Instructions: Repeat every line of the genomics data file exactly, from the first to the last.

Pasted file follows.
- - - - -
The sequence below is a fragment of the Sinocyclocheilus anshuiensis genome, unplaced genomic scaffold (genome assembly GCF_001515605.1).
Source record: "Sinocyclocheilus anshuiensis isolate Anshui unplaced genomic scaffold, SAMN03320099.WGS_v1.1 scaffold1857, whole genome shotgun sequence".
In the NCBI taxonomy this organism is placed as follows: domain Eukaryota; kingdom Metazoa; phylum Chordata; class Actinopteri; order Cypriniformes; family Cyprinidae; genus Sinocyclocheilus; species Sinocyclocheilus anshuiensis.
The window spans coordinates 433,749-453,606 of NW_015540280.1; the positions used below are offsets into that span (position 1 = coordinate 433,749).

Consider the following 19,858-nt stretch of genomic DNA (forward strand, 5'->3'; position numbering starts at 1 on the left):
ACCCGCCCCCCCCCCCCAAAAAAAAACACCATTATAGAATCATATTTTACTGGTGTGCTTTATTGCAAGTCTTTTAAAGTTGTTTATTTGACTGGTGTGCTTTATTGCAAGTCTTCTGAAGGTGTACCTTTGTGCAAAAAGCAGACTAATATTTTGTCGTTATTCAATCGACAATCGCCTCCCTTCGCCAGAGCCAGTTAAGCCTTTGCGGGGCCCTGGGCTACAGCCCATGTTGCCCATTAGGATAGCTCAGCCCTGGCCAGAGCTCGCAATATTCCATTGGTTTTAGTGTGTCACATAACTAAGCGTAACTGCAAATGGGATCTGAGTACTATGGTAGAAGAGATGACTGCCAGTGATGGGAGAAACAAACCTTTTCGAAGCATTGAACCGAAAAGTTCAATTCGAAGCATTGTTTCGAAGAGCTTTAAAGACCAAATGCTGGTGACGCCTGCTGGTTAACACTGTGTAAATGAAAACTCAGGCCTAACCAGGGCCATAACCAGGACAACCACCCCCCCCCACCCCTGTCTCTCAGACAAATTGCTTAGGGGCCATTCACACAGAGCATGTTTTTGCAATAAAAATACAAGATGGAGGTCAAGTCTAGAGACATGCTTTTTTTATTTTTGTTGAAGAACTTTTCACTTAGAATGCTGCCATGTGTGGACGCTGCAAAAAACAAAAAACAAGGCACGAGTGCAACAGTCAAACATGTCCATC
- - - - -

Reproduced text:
The sequence below is a fragment of the Sinocyclocheilus anshuiensis genome, unplaced genomic scaffold (genome assembly GCF_001515605.1).
Source record: "Sinocyclocheilus anshuiensis isolate Anshui unplaced genomic scaffold, SAMN03320099.WGS_v1.1 scaffold1857, whole genome shotgun sequence".
In the NCBI taxonomy this organism is placed as follows: domain Eukaryota; kingdom Metazoa; phylum Chordata; class Actinopteri; order Cypriniformes; family Cyprinidae; genus Sinocyclocheilus; species Sinocyclocheilus anshuiensis.
The window spans coordinates 433,749-453,606 of NW_015540280.1; the positions used below are offsets into that span (position 1 = coordinate 433,749).

Consider the following 19,858-nt stretch of genomic DNA (forward strand, 5'->3'; position numbering starts at 1 on the left):
ACCCGCCCCCCCCCCCCAAAAAAAAACACCATTATAGAATCATATTTTACTGGTGTGCTTTATTGCAAGTCTTTTAAAGTTGTTTATTTGACTGGTGTGCTTTATTGCAAGTCTTCTGAAGGTGTACCTTTGTGCAAAAAGCAGACTAATATTTTGTCGTTATTCAATCGACAATCGCCTCCCTTCGCCAGAGCCAGTTAAGCCTTTGCGGGGCCCTGGGCTACAGCCCATGTTGCCCATTAGGATAGCTCAGCCCTGGCCAGAGCTCGCAATATTCCATTGGTTTTAGTGTGTCACATAACTAAGCGTAACTGCAAATGGGATCTGAGTACTATGGTAGAAGAGATGACTGCCAGTGATGGGAGAAACAAACCTTTTCGAAGCATTGAACCGAAAAGTTCAATTCGAAGCATTGTTTCGAAGAGCTTTAAAGACCAAATGCTGGTGACGCCTGCTGGTTAACACTGTGTAAATGAAAACTCAGGCCTAACCAGGGCCATAACCAGGACAACCACCCCCCCCCACCCCTGTCTCTCAGACAAATTGCTTAGGGGCCATTCACACAGAGCATGTTTTTGCAATAAAAATACAAGATGGAGGTCAAGTCTAGAGACATGCTTTTTTTATTTTTGTTGAAGAACTTTTCACTTAGAATGCTGCCATGTGTGGACGCTGCAAAAAACAAAAAACAAGGCACGAGTGCAACAGTCAAACATGTCCATC